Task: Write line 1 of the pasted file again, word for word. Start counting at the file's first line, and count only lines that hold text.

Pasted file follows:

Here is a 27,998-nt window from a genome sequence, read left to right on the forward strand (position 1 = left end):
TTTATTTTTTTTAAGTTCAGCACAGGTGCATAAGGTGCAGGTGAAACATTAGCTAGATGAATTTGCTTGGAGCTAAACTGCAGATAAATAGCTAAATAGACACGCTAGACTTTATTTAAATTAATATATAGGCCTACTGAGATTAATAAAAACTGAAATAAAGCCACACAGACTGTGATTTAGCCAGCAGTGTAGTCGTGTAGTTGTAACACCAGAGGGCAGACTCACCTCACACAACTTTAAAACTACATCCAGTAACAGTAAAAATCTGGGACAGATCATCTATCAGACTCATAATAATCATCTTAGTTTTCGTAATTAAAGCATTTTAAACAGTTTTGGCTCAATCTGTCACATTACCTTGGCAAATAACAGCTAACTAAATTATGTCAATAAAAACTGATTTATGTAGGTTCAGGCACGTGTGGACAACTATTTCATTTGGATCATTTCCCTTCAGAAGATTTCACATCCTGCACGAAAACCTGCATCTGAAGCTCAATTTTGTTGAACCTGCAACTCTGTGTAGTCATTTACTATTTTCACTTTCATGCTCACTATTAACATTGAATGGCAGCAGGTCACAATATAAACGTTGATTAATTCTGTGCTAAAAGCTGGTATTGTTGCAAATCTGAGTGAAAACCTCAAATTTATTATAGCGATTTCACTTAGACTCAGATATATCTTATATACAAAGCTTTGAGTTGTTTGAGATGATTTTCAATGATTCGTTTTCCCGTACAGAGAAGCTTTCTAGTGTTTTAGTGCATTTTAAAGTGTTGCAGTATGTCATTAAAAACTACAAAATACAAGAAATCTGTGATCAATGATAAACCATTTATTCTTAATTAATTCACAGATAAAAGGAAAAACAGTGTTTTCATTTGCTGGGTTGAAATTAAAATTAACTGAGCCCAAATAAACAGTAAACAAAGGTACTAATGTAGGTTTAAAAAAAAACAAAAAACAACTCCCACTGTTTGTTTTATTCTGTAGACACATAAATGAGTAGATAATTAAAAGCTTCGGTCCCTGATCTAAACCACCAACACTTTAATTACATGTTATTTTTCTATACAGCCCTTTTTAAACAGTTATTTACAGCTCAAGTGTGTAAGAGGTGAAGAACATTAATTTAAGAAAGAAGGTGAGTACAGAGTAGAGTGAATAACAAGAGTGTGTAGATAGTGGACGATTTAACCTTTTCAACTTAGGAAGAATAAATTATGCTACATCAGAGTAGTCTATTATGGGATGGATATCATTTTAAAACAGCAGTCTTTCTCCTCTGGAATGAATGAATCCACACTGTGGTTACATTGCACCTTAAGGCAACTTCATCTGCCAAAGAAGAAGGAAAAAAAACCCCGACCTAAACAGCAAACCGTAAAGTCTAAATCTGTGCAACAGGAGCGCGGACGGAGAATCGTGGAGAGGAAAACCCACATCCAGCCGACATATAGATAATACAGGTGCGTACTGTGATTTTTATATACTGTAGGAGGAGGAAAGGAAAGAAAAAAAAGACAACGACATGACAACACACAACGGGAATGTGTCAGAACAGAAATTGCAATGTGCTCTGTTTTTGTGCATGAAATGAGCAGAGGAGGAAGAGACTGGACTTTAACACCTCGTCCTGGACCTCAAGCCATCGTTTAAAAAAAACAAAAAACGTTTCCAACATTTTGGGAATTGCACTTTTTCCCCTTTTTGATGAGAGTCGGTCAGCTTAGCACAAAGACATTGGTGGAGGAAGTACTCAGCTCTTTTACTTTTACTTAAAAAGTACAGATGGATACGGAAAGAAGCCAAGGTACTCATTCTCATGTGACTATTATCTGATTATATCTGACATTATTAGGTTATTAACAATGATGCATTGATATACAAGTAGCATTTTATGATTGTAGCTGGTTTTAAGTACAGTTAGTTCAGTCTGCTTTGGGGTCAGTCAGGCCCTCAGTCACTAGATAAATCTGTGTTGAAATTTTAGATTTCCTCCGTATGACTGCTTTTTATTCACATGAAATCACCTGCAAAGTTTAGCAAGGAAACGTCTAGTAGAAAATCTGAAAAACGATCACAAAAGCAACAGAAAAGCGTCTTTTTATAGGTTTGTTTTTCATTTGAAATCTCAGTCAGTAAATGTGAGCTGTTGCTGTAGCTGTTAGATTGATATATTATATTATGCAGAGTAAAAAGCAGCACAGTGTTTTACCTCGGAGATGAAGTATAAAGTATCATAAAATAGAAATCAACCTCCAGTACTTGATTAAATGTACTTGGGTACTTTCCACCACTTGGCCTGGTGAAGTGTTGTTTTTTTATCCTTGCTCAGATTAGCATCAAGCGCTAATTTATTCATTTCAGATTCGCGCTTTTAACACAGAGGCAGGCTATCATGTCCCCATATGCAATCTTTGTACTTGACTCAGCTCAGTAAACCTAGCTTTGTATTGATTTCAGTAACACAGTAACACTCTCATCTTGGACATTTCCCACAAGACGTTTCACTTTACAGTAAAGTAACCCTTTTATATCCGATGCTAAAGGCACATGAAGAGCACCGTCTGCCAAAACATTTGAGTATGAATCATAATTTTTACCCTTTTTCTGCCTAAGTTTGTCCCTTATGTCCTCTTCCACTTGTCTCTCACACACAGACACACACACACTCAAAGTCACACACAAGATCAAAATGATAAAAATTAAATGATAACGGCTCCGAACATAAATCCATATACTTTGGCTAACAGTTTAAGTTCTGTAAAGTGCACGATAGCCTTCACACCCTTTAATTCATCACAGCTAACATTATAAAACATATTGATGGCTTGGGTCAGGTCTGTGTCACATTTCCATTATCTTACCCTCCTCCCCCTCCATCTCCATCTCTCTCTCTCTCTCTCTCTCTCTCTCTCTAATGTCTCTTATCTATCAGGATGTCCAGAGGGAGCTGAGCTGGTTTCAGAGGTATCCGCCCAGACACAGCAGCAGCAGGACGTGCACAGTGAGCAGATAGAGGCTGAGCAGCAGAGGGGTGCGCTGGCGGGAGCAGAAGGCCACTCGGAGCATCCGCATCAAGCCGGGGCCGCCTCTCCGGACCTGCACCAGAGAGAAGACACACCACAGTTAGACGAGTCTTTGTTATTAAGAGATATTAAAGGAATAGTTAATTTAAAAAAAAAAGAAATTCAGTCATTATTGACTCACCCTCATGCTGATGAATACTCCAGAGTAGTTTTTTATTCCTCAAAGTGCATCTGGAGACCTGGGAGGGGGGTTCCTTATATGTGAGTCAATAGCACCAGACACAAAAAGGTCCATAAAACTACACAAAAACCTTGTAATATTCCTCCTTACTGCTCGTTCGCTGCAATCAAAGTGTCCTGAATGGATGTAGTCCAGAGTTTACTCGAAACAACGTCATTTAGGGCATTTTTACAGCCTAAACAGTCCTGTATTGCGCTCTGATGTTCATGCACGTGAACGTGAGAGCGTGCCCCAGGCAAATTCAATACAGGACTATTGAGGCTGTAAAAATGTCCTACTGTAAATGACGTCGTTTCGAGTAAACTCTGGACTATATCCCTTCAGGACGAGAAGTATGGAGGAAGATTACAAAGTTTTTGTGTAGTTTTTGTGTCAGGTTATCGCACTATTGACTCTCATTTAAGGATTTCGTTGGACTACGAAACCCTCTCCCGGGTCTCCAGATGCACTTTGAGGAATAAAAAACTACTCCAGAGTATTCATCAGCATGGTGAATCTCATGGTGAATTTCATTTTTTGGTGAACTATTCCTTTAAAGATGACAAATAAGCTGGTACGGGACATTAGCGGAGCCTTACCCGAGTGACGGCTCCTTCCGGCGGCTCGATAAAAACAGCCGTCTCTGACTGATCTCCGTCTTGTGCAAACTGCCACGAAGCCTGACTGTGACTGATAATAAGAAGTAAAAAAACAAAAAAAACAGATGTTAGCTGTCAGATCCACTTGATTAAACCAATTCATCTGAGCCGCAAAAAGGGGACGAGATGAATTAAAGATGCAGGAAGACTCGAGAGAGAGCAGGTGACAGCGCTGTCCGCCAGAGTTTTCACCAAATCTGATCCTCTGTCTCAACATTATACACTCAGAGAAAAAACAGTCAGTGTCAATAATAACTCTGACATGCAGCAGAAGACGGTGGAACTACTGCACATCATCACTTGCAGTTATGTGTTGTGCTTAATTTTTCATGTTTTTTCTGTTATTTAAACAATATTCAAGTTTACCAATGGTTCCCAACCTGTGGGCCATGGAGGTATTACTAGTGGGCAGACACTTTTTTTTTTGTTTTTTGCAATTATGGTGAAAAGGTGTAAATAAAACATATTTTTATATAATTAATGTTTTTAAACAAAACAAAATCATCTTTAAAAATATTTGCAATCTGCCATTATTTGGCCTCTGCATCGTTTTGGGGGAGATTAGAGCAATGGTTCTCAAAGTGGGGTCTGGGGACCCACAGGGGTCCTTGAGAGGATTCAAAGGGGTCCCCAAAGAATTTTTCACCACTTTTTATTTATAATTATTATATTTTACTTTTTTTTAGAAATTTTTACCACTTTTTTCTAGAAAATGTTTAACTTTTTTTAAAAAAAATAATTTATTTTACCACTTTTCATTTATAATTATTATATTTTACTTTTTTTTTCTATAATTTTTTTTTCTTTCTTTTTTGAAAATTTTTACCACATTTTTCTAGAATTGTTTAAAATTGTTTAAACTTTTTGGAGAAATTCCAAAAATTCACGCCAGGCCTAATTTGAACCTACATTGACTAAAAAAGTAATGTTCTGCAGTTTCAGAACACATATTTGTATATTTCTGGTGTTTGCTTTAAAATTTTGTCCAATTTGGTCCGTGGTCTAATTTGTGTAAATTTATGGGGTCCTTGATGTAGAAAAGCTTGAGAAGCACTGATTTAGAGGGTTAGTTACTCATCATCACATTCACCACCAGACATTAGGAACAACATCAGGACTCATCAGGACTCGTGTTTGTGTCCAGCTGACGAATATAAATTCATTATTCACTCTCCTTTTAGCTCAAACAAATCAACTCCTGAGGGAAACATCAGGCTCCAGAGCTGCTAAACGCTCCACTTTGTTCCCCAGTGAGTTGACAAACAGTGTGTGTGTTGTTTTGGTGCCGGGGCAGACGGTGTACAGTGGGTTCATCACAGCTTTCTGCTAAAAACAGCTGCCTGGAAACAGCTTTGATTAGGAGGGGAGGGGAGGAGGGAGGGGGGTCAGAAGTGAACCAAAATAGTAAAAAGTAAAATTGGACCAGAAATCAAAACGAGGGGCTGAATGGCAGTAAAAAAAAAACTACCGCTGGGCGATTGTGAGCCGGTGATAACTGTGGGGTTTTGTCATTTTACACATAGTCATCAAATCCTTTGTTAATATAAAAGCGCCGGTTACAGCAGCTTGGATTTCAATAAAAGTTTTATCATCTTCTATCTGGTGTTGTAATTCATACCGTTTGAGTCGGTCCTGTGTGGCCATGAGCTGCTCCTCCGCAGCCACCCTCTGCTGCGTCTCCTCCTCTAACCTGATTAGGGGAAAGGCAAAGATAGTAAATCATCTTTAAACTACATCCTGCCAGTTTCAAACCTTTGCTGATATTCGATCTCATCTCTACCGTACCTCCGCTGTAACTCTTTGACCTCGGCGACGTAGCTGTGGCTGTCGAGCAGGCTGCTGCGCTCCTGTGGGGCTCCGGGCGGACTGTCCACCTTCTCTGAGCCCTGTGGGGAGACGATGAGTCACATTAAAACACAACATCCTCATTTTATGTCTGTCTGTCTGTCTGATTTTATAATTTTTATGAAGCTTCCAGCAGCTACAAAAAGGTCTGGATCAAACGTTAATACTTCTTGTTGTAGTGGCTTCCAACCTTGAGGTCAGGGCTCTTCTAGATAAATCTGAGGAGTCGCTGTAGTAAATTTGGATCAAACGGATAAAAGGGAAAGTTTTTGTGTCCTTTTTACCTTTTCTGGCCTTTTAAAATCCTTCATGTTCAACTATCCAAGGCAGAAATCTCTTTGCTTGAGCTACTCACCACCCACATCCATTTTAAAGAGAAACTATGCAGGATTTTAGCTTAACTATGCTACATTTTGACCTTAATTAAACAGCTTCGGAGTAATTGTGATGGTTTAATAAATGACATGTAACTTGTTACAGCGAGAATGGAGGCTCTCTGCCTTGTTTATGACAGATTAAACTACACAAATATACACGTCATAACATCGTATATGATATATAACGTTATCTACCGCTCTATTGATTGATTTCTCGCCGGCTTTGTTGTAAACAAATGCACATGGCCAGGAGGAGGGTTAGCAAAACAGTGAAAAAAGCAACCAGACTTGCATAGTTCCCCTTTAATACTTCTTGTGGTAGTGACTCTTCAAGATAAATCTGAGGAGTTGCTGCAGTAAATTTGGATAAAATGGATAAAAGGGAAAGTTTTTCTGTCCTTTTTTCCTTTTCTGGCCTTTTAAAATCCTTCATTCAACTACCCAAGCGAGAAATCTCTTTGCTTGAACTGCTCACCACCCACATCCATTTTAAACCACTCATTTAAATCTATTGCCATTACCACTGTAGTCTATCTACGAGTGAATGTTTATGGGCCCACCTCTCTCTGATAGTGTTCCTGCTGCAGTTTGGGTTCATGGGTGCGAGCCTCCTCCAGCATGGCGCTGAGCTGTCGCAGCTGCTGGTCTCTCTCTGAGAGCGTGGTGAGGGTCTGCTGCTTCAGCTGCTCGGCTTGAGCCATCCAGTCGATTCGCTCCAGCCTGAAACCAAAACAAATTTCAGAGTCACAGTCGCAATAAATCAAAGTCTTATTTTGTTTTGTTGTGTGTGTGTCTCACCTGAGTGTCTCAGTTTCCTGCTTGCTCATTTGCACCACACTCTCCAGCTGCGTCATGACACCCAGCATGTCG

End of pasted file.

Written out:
Here is a 27,998-nt window from a genome sequence, read left to right on the forward strand (position 1 = left end):